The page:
24 Feb 2024

Iwi concerns over plans to disestablish Māori Health Authority before tribunal hearing

12:29 pm on 24 February 2024
Tainui leader Rahui Papa says a new agreement with Oranga Tamariki marks a step up in the tribe’s ability to look at its mokopuna in times of trouble.

Pou Tangata co-chairperson Rahui Papa. Photo: Supplied / Auckland Council

A Māori leader says the government's plan to disestablish Te Aka Whai Ora - the Māori Health Authority - before an urgent Waitangi Tribunal hearing raises "real concerns".

A Crown memorandum submitted to the Tribunal on Friday said a bill to disestablish the authority could be tabled in parliament as early as this coming Tuesday.

Health Minister Dr Shane Reti confirmed in a statement to RNZ that he expected the bill to be tabled early next week, which would limit the jurisdiction of the Tribunal.

The Waitangi Tribunal said on Friday that the inquiry into the proposed disestablishment of Te Aka Whai Ora would proceed as planned next Thursday.

"The Tribunal is committed to maintaining due process in evaluating the evidence before it in making its findings and recommendations. The Tribunal is therefore minded to proceed with the urgent hearing."

Judge Damian Stone issued a memorandum of directions stating if the bill was introduced prior to the completion of the hearing, the Tribunal would regain jurisdiction to complete its inquiry once the bill passed into law.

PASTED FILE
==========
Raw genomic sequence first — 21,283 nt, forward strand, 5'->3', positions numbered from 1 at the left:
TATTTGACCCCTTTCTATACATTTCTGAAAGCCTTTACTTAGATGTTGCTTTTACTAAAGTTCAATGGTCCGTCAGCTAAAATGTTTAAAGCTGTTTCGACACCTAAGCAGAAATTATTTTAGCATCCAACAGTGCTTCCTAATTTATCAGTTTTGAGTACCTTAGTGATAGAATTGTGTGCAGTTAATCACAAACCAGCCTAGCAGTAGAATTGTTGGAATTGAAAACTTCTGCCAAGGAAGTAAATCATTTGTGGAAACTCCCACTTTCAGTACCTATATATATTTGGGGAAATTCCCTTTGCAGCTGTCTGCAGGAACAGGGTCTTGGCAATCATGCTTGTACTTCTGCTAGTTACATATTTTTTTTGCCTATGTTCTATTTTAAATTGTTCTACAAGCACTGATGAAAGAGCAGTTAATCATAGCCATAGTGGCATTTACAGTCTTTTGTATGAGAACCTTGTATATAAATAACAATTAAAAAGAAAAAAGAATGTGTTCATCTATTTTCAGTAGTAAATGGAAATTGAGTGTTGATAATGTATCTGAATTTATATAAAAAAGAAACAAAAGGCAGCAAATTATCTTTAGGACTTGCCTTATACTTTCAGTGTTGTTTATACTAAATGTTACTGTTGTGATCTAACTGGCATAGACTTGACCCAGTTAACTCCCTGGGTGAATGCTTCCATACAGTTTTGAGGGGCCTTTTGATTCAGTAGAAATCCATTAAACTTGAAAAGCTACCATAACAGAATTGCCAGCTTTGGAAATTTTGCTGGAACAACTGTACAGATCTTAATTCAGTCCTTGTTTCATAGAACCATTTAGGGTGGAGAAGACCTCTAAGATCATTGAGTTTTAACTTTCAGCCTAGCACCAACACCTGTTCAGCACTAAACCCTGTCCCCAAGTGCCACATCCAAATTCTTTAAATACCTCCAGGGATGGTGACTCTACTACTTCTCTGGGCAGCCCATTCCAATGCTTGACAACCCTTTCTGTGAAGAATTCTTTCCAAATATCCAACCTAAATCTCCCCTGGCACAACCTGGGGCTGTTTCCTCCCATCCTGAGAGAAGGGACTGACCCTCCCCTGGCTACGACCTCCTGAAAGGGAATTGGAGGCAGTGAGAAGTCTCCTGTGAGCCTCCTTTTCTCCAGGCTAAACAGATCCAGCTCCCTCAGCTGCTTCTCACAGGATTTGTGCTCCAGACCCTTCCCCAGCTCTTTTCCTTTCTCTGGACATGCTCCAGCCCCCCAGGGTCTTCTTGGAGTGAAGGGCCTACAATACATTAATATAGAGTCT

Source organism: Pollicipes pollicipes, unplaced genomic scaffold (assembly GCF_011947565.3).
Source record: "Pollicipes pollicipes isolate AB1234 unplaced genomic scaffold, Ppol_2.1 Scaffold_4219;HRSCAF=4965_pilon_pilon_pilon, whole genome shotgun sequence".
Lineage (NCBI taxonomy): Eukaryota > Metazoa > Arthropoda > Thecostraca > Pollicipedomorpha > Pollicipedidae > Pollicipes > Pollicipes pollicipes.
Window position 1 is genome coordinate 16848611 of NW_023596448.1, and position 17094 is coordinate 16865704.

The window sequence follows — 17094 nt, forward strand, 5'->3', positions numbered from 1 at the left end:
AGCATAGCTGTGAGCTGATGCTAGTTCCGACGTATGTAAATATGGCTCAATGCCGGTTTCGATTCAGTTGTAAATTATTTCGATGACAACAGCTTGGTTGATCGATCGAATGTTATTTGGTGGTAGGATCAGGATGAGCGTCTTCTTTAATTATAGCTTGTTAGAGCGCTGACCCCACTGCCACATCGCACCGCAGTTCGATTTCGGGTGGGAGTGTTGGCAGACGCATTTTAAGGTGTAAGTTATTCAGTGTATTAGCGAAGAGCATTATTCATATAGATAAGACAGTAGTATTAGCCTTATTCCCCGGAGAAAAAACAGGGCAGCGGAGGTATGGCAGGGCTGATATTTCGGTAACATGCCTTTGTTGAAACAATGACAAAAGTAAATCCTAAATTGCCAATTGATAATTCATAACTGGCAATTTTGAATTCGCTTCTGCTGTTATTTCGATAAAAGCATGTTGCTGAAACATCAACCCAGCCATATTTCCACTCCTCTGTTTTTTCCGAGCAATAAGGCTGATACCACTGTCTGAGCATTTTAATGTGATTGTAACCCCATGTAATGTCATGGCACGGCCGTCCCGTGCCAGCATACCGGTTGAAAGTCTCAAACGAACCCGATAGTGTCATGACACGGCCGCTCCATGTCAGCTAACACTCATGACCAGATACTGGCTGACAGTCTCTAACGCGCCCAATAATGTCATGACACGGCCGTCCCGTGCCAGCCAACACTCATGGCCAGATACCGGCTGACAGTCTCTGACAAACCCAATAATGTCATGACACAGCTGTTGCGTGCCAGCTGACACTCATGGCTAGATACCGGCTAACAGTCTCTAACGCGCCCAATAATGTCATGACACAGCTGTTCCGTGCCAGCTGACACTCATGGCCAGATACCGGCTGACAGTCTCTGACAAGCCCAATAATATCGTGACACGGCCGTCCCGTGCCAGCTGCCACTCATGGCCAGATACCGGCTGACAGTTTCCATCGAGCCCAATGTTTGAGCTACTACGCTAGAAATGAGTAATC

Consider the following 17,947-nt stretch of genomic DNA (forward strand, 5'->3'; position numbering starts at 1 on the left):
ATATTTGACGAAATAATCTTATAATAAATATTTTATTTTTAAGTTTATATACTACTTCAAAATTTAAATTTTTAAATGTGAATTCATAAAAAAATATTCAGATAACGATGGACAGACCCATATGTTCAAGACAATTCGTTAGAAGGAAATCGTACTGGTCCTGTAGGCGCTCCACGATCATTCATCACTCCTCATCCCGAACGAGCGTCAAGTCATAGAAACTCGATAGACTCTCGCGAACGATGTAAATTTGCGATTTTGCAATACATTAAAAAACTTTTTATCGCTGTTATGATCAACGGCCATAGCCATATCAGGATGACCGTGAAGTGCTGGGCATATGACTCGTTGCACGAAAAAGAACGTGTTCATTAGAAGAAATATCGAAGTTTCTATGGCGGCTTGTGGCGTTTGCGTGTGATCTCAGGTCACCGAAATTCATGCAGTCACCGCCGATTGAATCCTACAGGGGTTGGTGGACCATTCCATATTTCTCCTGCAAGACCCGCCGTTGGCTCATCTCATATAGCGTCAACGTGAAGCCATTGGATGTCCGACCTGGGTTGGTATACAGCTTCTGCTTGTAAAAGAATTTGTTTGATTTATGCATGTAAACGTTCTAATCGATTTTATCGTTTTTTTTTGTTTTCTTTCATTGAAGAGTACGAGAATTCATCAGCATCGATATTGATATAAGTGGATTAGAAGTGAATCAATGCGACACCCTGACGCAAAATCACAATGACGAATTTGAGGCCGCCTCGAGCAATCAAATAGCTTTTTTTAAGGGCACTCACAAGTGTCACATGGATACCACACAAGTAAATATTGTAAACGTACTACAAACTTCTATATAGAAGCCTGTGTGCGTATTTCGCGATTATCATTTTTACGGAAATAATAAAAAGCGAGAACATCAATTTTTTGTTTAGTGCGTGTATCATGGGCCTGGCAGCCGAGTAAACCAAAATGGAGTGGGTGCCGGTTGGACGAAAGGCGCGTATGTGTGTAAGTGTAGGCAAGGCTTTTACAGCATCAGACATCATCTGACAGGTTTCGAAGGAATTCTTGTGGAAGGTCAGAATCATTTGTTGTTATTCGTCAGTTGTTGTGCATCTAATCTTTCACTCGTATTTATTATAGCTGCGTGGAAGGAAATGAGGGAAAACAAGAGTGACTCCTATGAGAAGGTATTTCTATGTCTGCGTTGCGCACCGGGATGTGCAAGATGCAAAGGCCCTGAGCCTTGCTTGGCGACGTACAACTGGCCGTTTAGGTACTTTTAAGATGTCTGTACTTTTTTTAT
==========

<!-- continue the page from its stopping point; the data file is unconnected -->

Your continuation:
Pou Tangata is the national organisation for iwi leaders. Its co-chairperson, Rahui Papa, said the government's move raised "real concerns".

"The Tribunal hearing was set to hear the grievances, and with it being put into part and parcel of the parliamentary machinations, the [Tribunal hearing] simply stops, without the Crown actually hearing what the inherent grievances are."

Papa said the government had not communicated with hapu and Māori providers about any alternative plan.

This week, WAI 3307 claimant Lady Tureiti Moxon said she believed the Crown had been "very dismissive" of the claim and failed to provide the information the Tribunal asked for.

Lady Moxon said the government was "just going ahead, irrespective of what anybody else thinks - yet we are their Treaty partner, and they need to be reminded of that and we shouldn't be just ignored."

Minister Reti said scrapping the Māori Health Authority was part of the coalition government's 100-day plan and Tuesday's bill was not based on the timeline of the urgent hearing.

"Timing for the introduction of this legislation has not been set based on a Waitangi Tribunal hearing timeline - it simply reflects the 100-day plan concluding by 8 March," he said.

"We acknowledge the concerns and energy the claimants and interested parties have invested in bringing their claim to the Tribunal, and the work of the Tribunal which is still in progress."

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